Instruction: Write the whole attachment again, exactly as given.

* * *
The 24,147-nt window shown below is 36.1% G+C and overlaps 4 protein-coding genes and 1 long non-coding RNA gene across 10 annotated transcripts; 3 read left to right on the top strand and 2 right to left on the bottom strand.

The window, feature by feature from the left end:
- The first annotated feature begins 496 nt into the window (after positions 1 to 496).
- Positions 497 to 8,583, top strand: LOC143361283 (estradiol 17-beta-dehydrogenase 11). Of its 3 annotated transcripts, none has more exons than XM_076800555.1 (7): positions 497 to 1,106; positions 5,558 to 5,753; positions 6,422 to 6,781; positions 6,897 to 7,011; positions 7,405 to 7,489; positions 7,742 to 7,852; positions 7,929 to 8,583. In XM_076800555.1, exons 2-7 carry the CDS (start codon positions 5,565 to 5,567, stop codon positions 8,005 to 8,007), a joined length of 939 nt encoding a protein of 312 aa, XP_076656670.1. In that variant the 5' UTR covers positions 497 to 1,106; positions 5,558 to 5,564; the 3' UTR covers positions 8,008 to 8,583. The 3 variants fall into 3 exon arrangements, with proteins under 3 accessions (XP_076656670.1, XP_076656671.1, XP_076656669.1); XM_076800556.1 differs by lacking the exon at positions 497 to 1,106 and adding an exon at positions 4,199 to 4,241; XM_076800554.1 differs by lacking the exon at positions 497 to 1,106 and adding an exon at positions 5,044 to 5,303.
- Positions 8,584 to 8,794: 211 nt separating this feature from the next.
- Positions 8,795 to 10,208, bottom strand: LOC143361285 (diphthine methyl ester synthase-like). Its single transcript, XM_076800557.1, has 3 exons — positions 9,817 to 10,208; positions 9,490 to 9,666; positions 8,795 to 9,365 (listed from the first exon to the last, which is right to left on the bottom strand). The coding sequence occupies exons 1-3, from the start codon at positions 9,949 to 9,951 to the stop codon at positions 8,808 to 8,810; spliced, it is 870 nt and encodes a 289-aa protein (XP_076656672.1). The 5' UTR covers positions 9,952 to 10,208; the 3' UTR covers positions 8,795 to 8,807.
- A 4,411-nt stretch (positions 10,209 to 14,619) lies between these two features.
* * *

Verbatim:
The 24,147-nt window shown below is 36.1% G+C and overlaps 4 protein-coding genes and 1 long non-coding RNA gene across 10 annotated transcripts; 3 read left to right on the top strand and 2 right to left on the bottom strand.

The window, feature by feature from the left end:
- The first annotated feature begins 496 nt into the window (after positions 1 to 496).
- Positions 497 to 8,583, top strand: LOC143361283 (estradiol 17-beta-dehydrogenase 11). Of its 3 annotated transcripts, none has more exons than XM_076800555.1 (7): positions 497 to 1,106; positions 5,558 to 5,753; positions 6,422 to 6,781; positions 6,897 to 7,011; positions 7,405 to 7,489; positions 7,742 to 7,852; positions 7,929 to 8,583. In XM_076800555.1, exons 2-7 carry the CDS (start codon positions 5,565 to 5,567, stop codon positions 8,005 to 8,007), a joined length of 939 nt encoding a protein of 312 aa, XP_076656670.1. In that variant the 5' UTR covers positions 497 to 1,106; positions 5,558 to 5,564; the 3' UTR covers positions 8,008 to 8,583. The 3 variants fall into 3 exon arrangements, with proteins under 3 accessions (XP_076656670.1, XP_076656671.1, XP_076656669.1); XM_076800556.1 differs by lacking the exon at positions 497 to 1,106 and adding an exon at positions 4,199 to 4,241; XM_076800554.1 differs by lacking the exon at positions 497 to 1,106 and adding an exon at positions 5,044 to 5,303.
- Positions 8,584 to 8,794: 211 nt separating this feature from the next.
- Positions 8,795 to 10,208, bottom strand: LOC143361285 (diphthine methyl ester synthase-like). Its single transcript, XM_076800557.1, has 3 exons — positions 9,817 to 10,208; positions 9,490 to 9,666; positions 8,795 to 9,365 (listed from the first exon to the last, which is right to left on the bottom strand). The coding sequence occupies exons 1-3, from the start codon at positions 9,949 to 9,951 to the stop codon at positions 8,808 to 8,810; spliced, it is 870 nt and encodes a 289-aa protein (XP_076656672.1). The 5' UTR covers positions 9,952 to 10,208; the 3' UTR covers positions 8,795 to 8,807.
- A 4,411-nt stretch (positions 10,209 to 14,619) lies between these two features.